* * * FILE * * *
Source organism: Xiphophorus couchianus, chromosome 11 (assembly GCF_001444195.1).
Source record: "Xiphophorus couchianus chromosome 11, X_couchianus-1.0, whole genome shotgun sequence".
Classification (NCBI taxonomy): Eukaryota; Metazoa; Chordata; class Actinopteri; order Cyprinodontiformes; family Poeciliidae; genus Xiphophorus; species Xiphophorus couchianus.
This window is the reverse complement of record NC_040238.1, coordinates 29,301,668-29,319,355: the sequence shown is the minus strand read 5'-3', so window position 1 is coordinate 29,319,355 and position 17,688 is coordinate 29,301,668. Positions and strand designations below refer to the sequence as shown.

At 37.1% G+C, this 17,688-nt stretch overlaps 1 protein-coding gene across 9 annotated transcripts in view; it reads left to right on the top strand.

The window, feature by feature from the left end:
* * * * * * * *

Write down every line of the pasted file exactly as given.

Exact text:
Source organism: Xiphophorus couchianus, chromosome 11 (assembly GCF_001444195.1).
Source record: "Xiphophorus couchianus chromosome 11, X_couchianus-1.0, whole genome shotgun sequence".
Classification (NCBI taxonomy): Eukaryota; Metazoa; Chordata; class Actinopteri; order Cyprinodontiformes; family Poeciliidae; genus Xiphophorus; species Xiphophorus couchianus.
This window is the reverse complement of record NC_040238.1, coordinates 29,301,668-29,319,355: the sequence shown is the minus strand read 5'-3', so window position 1 is coordinate 29,319,355 and position 17,688 is coordinate 29,301,668. Positions and strand designations below refer to the sequence as shown.

At 37.1% G+C, this 17,688-nt stretch overlaps 1 protein-coding gene across 9 annotated transcripts in view; it reads left to right on the top strand.

The window, feature by feature from the left end: